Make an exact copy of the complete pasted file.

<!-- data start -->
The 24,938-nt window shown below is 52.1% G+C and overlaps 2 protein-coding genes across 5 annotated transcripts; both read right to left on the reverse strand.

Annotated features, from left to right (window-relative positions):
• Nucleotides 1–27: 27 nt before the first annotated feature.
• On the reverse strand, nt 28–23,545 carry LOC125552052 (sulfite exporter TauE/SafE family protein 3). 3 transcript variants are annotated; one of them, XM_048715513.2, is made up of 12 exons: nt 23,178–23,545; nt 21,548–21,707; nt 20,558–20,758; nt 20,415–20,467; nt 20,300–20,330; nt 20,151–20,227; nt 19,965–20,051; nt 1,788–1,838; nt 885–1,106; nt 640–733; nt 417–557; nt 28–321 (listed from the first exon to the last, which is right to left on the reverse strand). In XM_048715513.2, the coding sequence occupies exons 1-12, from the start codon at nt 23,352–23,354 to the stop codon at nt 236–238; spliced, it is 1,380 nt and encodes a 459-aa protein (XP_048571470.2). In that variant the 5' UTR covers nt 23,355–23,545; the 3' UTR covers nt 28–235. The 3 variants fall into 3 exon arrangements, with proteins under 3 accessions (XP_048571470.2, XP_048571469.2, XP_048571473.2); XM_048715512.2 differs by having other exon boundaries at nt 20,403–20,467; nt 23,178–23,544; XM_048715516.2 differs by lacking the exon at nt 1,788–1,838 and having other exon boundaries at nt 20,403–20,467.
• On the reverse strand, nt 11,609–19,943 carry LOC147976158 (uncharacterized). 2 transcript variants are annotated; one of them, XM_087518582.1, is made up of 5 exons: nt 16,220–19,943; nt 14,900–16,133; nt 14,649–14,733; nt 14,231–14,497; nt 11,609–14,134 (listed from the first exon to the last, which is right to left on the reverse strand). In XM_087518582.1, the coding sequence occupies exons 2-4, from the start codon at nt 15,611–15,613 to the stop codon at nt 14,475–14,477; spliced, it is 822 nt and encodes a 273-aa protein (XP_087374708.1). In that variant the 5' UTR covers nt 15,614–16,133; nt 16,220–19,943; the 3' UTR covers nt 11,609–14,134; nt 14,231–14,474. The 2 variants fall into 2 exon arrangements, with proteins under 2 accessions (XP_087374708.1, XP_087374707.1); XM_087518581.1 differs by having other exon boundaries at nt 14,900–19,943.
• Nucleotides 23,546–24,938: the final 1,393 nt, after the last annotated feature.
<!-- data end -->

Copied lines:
The 24,938-nt window shown below is 52.1% G+C and overlaps 2 protein-coding genes across 5 annotated transcripts; both read right to left on the reverse strand.

Annotated features, from left to right (window-relative positions):
• Nucleotides 1–27: 27 nt before the first annotated feature.
• On the reverse strand, nt 28–23,545 carry LOC125552052 (sulfite exporter TauE/SafE family protein 3). 3 transcript variants are annotated; one of them, XM_048715513.2, is made up of 12 exons: nt 23,178–23,545; nt 21,548–21,707; nt 20,558–20,758; nt 20,415–20,467; nt 20,300–20,330; nt 20,151–20,227; nt 19,965–20,051; nt 1,788–1,838; nt 885–1,106; nt 640–733; nt 417–557; nt 28–321 (listed from the first exon to the last, which is right to left on the reverse strand). In XM_048715513.2, the coding sequence occupies exons 1-12, from the start codon at nt 23,352–23,354 to the stop codon at nt 236–238; spliced, it is 1,380 nt and encodes a 459-aa protein (XP_048571470.2). In that variant the 5' UTR covers nt 23,355–23,545; the 3' UTR covers nt 28–235. The 3 variants fall into 3 exon arrangements, with proteins under 3 accessions (XP_048571470.2, XP_048571469.2, XP_048571473.2); XM_048715512.2 differs by having other exon boundaries at nt 20,403–20,467; nt 23,178–23,544; XM_048715516.2 differs by lacking the exon at nt 1,788–1,838 and having other exon boundaries at nt 20,403–20,467.
• On the reverse strand, nt 11,609–19,943 carry LOC147976158 (uncharacterized). 2 transcript variants are annotated; one of them, XM_087518582.1, is made up of 5 exons: nt 16,220–19,943; nt 14,900–16,133; nt 14,649–14,733; nt 14,231–14,497; nt 11,609–14,134 (listed from the first exon to the last, which is right to left on the reverse strand). In XM_087518582.1, the coding sequence occupies exons 2-4, from the start codon at nt 15,611–15,613 to the stop codon at nt 14,475–14,477; spliced, it is 822 nt and encodes a 273-aa protein (XP_087374708.1). In that variant the 5' UTR covers nt 15,614–16,133; nt 16,220–19,943; the 3' UTR covers nt 11,609–14,134; nt 14,231–14,474. The 2 variants fall into 2 exon arrangements, with proteins under 2 accessions (XP_087374708.1, XP_087374707.1); XM_087518581.1 differs by having other exon boundaries at nt 14,900–19,943.
• Nucleotides 23,546–24,938: the final 1,393 nt, after the last annotated feature.